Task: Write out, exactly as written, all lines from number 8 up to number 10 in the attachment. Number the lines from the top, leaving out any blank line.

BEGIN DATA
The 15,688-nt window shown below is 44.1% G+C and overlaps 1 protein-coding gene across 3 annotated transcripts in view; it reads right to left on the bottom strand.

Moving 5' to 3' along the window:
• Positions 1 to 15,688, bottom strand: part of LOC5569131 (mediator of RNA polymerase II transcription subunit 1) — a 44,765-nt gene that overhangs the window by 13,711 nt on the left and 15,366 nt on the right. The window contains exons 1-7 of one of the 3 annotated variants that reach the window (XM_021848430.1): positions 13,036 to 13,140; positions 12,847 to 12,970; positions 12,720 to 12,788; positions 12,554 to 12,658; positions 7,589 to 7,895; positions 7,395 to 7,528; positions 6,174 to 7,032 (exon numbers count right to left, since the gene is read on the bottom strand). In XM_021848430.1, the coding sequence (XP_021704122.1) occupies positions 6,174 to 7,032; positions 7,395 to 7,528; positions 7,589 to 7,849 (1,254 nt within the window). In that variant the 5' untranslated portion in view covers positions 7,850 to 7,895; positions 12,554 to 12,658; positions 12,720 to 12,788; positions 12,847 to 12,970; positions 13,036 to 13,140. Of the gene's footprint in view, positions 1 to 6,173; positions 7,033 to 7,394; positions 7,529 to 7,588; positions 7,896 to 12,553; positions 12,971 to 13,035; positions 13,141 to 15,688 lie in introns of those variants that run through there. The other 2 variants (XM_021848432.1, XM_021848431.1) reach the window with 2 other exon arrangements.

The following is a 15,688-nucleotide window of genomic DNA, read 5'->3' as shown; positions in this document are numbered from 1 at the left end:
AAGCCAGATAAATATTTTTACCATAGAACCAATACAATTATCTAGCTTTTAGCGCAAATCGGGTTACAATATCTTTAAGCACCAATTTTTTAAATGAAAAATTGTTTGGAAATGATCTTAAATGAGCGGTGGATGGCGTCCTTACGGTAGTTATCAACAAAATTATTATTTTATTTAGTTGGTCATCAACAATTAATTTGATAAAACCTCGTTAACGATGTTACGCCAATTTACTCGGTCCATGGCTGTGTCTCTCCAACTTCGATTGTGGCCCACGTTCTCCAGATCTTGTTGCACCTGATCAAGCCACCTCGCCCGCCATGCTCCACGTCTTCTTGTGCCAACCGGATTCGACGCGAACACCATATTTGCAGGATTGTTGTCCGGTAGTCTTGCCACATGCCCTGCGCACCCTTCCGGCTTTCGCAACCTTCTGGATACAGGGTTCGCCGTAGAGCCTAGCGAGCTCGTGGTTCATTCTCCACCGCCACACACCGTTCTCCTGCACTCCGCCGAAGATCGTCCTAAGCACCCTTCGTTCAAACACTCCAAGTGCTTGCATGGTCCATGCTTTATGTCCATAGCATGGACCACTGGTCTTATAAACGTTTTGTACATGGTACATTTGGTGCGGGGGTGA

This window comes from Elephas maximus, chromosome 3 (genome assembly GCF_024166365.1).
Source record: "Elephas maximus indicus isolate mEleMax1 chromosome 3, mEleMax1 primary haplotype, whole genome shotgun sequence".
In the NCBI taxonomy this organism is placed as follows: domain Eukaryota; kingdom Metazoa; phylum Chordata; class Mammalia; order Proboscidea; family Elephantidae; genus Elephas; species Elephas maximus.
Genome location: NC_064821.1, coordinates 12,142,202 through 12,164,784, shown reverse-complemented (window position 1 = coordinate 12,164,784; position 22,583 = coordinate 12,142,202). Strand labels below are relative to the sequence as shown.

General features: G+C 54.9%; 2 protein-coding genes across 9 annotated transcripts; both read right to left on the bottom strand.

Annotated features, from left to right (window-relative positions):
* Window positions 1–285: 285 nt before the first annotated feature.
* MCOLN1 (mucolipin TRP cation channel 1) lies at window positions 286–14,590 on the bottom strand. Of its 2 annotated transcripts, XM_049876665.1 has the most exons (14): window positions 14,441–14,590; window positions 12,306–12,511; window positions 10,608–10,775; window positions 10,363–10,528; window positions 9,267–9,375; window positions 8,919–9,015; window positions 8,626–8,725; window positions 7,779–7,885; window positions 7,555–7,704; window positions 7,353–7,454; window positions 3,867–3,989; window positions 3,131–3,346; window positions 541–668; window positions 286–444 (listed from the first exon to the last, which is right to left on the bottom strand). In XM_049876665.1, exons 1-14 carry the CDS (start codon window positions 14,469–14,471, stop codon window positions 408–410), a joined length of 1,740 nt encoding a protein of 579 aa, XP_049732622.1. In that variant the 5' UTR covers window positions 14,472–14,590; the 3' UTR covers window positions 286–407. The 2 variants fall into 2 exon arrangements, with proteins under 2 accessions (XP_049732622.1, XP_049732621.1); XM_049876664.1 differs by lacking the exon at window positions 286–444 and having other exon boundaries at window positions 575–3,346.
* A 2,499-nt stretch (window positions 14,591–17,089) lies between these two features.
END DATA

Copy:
In the NCBI taxonomy this organism is placed as follows: domain Eukaryota; kingdom Metazoa; phylum Chordata; class Mammalia; order Proboscidea; family Elephantidae; genus Elephas; species Elephas maximus.
Genome location: NC_064821.1, coordinates 12,142,202 through 12,164,784, shown reverse-complemented (window position 1 = coordinate 12,164,784; position 22,583 = coordinate 12,142,202). Strand labels below are relative to the sequence as shown.

General features: G+C 54.9%; 2 protein-coding genes across 9 annotated transcripts; both read right to left on the bottom strand.